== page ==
With an impressive thirty-six percent success rate of Grand Prix wins, hardcore Michael Schumacher fans will be wishing on a unique accolade coming into fruition for the coming seasons.
A three year contract at Mercedes Grand Prix could provide Schumacher with the opportunity to hit a three figure tally of victories. And if previous form dictates, the available fifty plus events will be more than enough to acquire the final nine conquests. This target therefore must surely be in the back of Michael’s and his followers minds. It will be an accomplishment that many will show an intrigue into its possibility.
There is no doubt that Michael is one of the finest representations of a Formula 1 driver. His dominations at Benneton and more gloriously at Ferrari portrayed at times absolute brilliance. When he was at his best he was truly remarkable.
Yet is the seven times world champion deserving of an accomplishment that would increase upon his current total of ninety-one triumphs and make his record even more unreachable?
When the 2004 season began no-one would have expected the control that would be exercised by Michael. Few would have predicted that he would destroy the competition by winning twelve of the first thirteen races. News-reporters began to read from memory as opposed to auto cue with the German’s solitary retirement in Monaco halting what would have been a wondreous run of thirteen straight wins.
For some it was a boring season that gave little excitement for the neutral supporters but for others it gave a glimpse of excellence in action.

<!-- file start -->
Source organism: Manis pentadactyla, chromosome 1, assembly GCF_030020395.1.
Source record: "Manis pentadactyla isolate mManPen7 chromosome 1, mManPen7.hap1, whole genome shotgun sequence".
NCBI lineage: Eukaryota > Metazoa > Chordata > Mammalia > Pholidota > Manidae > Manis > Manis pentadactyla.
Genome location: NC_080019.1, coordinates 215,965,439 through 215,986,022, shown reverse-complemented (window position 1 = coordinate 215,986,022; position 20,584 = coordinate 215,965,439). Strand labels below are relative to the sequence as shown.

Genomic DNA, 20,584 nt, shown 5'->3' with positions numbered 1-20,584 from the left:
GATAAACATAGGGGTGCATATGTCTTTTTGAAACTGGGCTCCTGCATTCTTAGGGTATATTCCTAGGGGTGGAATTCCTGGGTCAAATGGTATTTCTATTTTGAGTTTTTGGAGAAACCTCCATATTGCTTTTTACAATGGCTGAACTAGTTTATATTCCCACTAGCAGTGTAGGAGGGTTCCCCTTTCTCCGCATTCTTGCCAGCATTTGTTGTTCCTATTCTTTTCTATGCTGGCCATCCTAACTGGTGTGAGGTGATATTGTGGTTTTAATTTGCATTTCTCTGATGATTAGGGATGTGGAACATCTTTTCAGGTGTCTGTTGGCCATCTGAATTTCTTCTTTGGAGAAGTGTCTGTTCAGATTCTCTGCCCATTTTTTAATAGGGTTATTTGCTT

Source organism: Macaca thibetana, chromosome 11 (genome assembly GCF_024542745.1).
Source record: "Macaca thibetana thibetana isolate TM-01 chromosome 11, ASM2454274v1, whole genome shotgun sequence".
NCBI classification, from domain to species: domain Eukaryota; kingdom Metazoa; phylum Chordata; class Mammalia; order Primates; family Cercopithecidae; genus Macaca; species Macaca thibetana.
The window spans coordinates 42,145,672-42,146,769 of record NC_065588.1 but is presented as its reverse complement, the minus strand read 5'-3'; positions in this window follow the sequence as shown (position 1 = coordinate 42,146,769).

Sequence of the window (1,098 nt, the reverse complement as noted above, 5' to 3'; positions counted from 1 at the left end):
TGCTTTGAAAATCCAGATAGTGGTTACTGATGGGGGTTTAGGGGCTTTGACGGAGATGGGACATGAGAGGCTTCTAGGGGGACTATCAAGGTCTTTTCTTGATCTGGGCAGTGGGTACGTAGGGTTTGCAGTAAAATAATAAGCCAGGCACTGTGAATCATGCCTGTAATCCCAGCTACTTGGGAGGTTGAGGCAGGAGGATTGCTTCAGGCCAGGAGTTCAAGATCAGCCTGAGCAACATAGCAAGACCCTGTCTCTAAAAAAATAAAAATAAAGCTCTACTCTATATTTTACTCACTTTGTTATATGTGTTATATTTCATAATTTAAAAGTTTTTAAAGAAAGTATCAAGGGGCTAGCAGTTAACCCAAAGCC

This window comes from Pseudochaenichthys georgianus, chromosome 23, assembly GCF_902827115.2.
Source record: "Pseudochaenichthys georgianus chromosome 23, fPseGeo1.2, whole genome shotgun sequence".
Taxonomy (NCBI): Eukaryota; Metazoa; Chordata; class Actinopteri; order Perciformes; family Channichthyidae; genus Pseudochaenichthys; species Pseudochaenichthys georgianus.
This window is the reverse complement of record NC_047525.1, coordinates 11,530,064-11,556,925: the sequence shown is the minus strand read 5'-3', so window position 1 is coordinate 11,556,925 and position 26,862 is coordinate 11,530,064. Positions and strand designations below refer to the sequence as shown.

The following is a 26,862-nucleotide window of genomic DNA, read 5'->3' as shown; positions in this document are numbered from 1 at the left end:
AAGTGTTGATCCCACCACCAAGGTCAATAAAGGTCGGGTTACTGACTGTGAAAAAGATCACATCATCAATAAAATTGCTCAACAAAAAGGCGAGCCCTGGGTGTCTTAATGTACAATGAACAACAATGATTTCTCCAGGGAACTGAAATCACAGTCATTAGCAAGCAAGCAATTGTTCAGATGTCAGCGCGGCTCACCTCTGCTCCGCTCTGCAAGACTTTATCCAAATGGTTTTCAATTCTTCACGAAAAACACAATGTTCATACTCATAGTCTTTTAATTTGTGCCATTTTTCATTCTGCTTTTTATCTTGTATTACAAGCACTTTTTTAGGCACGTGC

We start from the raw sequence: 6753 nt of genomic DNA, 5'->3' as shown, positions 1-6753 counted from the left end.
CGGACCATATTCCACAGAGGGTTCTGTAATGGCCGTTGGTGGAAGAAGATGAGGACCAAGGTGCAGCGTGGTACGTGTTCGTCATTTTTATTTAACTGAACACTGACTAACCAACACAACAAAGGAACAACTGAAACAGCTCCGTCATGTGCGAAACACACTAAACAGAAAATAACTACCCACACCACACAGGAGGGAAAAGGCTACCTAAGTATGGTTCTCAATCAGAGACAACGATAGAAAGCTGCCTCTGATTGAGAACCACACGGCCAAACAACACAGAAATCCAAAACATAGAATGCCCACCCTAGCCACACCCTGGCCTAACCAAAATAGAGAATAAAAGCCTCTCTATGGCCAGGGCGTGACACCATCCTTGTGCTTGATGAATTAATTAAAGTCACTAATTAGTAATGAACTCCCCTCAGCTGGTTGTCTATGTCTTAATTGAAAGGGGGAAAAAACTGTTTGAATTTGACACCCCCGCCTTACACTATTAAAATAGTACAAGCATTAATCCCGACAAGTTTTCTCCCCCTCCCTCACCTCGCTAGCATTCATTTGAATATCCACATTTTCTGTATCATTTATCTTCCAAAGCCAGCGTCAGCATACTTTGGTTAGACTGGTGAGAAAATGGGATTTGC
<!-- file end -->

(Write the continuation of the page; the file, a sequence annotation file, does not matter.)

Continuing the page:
This was Michael Schumacher at his most invincible.
It was not all too surprising however when you consider that he had won consecutive races on various occasions in the preceeding years. He had accompanied these feats also with various runs of continuing points and podium finishes that allowed us to witness a level of consistency and a lack of error that rewarded a special genius.
His constant repitition of this form helped him first to equal Alain Prost’s total of fifty-one victories, which then in hindisght appeared too easily accomplished as he blistered to an almighty amount of ninety-one triumphs by the time of his initial retirement.
In his illustrious career, defined previous records were demolished as Michael added achievement after achievement to his name.
To date he is decorated with titles such as the most wins at one track (France with 8 wins), the most podium finishes (154) and the largest tally of perfect scores (Fastest Lap, Pole Position, Race wins – totalling 22). These were to be among a long list of records that would be attained over the years.
As a result he statistically appears high and shoulders above everyone before, during and after him, providing easy access for those who are asked to defend him.
Of course many of his victories have been deemed as fairly undeserved, but the majority of them evolved from pole positions and flawless race days showings that afforded little chance of glory to any of his fellow competitors.
For any worthy champion however there must always be an air of consistency, respect and peer support to accompany the various statistics that allows a sports star their stunning status.
You know that for Michael Schumacher, compared to other modern greats such as Roger Federer, his many downfalls would go against the popular opinion of what is required to be considered worthy of similar admiration.
The vast amount of these downfalls were indeed self inflicted.
Some will never forgive Schumacher for his title deciding incidents with Damon Hill (1994), and Jacques Villeneuve (1997). Other incidents such as his collision in Belguim with David Coulthard and his qualifying controversy in Monaco in 2006 meant that his credibility appeared visibly reduced.